by Matt Spangler
Photo books flaunting the great faces of rock ‘n’ roll sometimes seem to outnumber the actual musicians presently vying for their shot. But when one of the last legendary lensmen like Mick Rock takes up the pages, the pictures are worthy of that precious space on your coffee table.
The idea of rock photography itself, following the Internet’s democratization of the photographer’s star status, will never quite be the same. Rock is among the last of the classic rock photographers, with contemporaries like Danny Clinch, whose own stardom is intrinsically linked to the bands he shot. Arguably the modern-day nightlife photogs Mark “Cobrasnake” Hunter, Last Night’s Party and Nicky Digital carry the torch down the path blazed by Rock, but aren’t likely to wield the same genre-defining influence as Rock has on the American perception of music.
Celebrated as “The Man Who Shot the ’70s,” his images help visualize what we know today as rock ‘n’ roll. A portrait of an unknown David Bowie launched Rock’s career in 1972 and he since spent the next four decades capturing the who’s who of rock royalty. With a special mix of talent and right-place-at-the-right-time, his career was established.
“London in the late sixties and early seventies was a hotbed of creative interchange. The prevalent hippie philosophy united all manner of artists, musicians, filmmakers, models, designers, actors, writers, and photographers into a unique and fertile community. My timing was excellent. Curiosity and circumstance drew me into the flame of rock ‘n’ roll.” said Rock. The exhibition “Rock: Music” on view at NYC’s Morrison Hotel Gallery—aptly located in the former CBGB space—coincides with the launch of Rock’s new book, “Exposed: The Faces of Rock ‘n’ Roll.” The exhibition features large format prints of some of the most distinctive music portraits of all time, including rare photographs from sessions with Syd Barrett, Iggy Pop and Bryan Ferry and video art from Dean Holtermann.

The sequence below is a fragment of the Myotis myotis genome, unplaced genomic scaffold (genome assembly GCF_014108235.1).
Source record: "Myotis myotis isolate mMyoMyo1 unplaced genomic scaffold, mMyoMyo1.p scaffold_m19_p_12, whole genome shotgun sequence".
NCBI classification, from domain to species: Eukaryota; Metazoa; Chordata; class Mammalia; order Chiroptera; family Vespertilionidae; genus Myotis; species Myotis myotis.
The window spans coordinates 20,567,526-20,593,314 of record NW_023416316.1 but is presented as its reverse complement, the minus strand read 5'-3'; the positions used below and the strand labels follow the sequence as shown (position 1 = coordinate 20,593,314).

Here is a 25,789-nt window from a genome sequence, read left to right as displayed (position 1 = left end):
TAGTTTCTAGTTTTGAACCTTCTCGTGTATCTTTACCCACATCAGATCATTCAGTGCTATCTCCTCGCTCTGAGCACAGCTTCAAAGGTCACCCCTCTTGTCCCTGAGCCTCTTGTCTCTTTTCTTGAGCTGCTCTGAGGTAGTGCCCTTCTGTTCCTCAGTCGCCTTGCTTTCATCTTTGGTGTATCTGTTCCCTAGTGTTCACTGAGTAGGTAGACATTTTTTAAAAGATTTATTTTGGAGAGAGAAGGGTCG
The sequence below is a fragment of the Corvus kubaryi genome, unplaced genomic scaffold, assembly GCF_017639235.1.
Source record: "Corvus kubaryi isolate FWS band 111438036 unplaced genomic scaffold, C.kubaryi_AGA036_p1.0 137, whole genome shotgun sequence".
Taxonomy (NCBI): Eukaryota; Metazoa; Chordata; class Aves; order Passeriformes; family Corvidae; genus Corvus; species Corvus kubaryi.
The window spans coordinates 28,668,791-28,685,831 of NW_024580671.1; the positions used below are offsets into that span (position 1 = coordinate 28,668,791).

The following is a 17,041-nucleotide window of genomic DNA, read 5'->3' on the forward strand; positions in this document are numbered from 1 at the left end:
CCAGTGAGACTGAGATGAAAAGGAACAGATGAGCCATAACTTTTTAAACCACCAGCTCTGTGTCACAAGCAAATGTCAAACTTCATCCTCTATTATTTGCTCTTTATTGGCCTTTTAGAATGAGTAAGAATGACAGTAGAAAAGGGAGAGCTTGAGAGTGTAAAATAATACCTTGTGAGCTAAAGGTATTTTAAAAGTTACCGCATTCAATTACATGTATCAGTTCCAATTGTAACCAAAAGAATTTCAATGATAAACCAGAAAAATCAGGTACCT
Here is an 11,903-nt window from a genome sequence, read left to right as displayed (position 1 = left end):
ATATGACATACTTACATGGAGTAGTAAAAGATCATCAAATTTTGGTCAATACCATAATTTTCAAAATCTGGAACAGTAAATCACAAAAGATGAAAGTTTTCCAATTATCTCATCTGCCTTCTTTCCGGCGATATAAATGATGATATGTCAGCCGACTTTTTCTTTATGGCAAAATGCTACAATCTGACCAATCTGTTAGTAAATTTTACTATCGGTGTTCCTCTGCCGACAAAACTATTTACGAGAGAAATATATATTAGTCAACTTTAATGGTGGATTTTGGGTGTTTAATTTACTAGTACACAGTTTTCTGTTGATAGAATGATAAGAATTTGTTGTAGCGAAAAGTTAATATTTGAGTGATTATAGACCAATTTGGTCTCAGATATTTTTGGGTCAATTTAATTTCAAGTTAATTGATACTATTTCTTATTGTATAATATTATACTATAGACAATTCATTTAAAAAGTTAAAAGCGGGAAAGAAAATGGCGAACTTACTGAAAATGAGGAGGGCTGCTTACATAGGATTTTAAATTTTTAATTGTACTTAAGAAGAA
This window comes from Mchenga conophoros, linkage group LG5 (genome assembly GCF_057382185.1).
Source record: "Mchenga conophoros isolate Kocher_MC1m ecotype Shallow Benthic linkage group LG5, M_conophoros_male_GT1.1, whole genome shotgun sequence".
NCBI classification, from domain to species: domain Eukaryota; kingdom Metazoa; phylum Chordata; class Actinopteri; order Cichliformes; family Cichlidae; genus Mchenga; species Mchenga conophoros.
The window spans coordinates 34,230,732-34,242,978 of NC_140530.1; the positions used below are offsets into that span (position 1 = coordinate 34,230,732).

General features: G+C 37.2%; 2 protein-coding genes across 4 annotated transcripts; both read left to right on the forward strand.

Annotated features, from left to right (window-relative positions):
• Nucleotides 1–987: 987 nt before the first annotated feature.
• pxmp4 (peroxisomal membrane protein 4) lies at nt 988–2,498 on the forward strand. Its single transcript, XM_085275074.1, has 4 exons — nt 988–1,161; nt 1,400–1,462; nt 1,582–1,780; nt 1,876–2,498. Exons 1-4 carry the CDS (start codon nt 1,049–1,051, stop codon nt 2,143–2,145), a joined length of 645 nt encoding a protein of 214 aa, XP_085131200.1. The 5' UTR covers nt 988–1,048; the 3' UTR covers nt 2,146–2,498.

“Exposed: The Faces of Rock ‘n’ Roll” is Rock’s latest book and is a retrospective that includes 200 previously unseen and unpublished images from over 40 years of work. It includes images of ’70s legends David Bowie, Syd Barrett, Lou Reed, Blondie, Queen, Iggy Pop, the Sex Pistols, Andy Warhol, Rocky Horror and more mixed with the new guard of the Yeah Yeah Yeahs, Killers and Lady Gaga with a sprinkling of multi-genre heavyweights like Snoop Dogg, Alicia Keys and Kate Moss.
Soon following the New York opening, the exhibition will move to London at the Idea Generation Gallery and runs concurrently until mid-January 2011. Fitting for a man who helped define the connection between the two cities, with music being one of the relationships defining characteristics. With British bands Radiohead, Coldplay and 2010 Coachella headliners The Gorillaz still serving as stadium selling forces in America, the British invasion defined by the Beatles, Bowie, and partially Mick Rock seems stronger then ever.
As the pages of his book, the party to launch the exhibition was filled with a diverse mix of rockers and artists like Andy Rourke and Harif Guzman. Watching Rock in the pit of the concert shooting with his digital camera, he didn’t let his legend restrict his unbridled enthusiasm for English rocker Adam Green as he snapped flashy pics of the pretty young things with a smile on his face. If anything it reveals the secret of many great photographers—most of his famous subjects are his friends.
“Exposed: The Faces of Rock ‘n’ Roll” sells online from Amazon.